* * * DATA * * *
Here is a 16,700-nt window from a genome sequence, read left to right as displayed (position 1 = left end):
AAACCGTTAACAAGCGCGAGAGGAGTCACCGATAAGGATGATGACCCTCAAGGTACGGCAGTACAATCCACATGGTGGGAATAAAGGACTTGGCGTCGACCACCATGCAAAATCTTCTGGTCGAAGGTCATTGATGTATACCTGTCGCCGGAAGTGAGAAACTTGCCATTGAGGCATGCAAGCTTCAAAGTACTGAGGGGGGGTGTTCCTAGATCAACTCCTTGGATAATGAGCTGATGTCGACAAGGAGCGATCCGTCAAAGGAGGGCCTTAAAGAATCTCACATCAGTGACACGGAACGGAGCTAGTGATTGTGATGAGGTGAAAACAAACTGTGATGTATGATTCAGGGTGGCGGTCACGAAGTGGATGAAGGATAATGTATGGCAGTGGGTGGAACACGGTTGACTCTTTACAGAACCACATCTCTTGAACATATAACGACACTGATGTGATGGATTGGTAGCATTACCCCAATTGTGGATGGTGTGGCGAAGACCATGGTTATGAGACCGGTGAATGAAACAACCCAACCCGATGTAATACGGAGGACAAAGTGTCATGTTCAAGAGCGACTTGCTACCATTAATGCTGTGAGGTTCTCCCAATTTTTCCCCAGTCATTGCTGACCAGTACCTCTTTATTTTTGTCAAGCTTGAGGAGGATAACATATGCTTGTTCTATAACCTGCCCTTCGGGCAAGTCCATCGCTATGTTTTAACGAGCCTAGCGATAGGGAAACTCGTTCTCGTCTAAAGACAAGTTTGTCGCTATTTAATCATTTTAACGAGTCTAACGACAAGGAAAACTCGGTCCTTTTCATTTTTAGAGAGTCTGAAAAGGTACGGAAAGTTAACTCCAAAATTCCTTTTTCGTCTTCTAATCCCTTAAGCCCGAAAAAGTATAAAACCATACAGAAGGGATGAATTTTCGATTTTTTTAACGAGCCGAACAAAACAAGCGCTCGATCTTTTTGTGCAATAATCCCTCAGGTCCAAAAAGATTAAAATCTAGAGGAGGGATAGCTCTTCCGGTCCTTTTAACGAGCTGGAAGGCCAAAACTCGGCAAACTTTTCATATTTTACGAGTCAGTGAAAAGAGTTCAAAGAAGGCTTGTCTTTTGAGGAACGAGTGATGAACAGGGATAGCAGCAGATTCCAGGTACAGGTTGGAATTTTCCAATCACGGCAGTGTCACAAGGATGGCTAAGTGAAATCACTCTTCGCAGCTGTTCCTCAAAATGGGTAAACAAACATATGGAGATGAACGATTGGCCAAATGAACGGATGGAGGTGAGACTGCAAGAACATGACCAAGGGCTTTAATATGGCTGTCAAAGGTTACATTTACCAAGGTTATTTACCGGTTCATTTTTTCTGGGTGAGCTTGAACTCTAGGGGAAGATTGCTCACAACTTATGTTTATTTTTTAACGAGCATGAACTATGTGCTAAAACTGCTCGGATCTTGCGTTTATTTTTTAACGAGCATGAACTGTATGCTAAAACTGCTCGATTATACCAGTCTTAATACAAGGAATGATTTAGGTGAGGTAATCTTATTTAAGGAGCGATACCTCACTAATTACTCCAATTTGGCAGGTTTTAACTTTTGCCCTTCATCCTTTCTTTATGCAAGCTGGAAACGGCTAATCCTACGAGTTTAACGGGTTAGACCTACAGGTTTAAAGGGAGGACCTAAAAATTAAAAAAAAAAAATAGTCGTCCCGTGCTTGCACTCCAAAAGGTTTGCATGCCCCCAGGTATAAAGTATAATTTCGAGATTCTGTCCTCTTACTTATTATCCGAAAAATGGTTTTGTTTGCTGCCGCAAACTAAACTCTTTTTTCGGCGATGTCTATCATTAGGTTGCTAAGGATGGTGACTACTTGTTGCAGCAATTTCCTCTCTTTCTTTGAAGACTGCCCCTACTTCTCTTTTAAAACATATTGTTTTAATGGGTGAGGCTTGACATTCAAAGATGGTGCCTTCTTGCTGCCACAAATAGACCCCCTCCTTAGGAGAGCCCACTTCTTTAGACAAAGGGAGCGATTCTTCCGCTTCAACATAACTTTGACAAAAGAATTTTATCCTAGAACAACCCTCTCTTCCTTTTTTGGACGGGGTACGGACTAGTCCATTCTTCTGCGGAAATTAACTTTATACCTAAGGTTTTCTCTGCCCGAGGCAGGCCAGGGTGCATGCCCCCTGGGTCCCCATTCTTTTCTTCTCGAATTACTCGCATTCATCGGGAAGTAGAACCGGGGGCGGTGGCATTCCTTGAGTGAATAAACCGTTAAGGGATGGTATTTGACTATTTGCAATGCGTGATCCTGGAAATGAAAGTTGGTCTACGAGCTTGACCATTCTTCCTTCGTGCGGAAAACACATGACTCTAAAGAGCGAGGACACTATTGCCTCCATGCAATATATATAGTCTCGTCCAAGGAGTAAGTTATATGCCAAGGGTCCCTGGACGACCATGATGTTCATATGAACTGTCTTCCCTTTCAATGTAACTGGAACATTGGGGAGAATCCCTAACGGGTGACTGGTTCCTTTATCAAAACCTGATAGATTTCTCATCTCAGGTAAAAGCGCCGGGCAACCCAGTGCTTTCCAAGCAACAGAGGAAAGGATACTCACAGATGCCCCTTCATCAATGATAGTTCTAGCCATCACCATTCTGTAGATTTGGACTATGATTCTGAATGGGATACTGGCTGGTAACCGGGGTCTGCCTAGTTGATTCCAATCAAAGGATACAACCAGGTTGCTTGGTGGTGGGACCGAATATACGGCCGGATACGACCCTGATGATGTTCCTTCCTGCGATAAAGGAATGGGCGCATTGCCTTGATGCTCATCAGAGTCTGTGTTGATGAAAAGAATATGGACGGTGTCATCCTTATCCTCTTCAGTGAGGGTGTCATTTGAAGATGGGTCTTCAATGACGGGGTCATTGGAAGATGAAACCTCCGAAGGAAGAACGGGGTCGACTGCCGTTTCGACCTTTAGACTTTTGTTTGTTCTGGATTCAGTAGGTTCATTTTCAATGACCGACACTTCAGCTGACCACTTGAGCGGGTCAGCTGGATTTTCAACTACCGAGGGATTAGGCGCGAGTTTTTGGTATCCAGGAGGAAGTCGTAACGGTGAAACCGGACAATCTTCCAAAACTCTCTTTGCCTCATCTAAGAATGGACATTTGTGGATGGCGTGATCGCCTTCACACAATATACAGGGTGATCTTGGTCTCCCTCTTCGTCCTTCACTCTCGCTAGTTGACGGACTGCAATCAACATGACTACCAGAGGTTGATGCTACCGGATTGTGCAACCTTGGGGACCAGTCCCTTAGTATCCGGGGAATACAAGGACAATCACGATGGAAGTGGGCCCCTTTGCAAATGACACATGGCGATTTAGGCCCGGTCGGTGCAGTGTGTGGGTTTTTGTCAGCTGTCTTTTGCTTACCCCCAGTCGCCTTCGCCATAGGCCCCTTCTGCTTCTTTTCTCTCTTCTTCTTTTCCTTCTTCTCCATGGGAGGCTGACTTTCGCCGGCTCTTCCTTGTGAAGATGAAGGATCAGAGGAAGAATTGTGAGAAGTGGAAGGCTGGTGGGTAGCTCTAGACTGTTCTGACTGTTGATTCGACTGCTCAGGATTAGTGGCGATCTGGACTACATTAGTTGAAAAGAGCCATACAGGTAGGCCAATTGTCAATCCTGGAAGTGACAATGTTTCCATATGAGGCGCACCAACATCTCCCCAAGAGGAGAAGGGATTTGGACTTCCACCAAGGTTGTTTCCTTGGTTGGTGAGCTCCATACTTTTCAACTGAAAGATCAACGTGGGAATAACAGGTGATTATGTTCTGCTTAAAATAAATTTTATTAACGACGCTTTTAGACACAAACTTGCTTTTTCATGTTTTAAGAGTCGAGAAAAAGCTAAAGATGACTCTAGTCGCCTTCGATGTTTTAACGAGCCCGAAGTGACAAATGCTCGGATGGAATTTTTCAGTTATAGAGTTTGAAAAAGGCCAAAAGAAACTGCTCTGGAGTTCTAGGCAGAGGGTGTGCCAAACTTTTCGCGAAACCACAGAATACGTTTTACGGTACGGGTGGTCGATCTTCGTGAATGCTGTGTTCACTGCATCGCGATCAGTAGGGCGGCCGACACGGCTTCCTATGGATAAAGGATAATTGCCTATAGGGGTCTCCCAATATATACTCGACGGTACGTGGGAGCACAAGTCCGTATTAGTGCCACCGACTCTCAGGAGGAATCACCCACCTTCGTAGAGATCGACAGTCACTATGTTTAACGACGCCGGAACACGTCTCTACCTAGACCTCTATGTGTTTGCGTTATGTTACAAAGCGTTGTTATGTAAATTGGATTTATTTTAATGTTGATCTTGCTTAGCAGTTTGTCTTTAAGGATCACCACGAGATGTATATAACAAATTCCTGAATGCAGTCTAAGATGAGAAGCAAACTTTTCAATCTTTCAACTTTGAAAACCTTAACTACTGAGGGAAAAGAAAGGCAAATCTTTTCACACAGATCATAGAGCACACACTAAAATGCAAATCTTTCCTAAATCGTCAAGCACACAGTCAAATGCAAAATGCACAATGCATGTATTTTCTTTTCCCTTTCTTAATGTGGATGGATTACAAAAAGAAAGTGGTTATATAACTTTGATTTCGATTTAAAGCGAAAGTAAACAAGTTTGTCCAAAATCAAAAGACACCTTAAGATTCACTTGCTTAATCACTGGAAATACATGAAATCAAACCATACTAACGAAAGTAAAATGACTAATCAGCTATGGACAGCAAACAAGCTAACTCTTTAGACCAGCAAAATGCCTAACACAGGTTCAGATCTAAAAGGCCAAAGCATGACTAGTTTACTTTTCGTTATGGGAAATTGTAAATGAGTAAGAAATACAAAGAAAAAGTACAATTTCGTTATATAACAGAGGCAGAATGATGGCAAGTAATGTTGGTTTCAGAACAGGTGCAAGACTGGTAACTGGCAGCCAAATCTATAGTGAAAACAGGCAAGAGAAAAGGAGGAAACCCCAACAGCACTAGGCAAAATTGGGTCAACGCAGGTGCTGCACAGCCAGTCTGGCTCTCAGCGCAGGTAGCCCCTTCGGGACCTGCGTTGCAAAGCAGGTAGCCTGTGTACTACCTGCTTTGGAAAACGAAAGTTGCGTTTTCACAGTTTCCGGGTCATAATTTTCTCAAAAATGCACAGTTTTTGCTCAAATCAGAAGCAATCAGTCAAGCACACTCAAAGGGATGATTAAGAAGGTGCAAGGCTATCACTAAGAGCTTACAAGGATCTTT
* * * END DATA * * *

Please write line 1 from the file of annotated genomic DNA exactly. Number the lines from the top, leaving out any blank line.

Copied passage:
Here is a 16,700-nt window from a genome sequence, read left to right as displayed (position 1 = left end):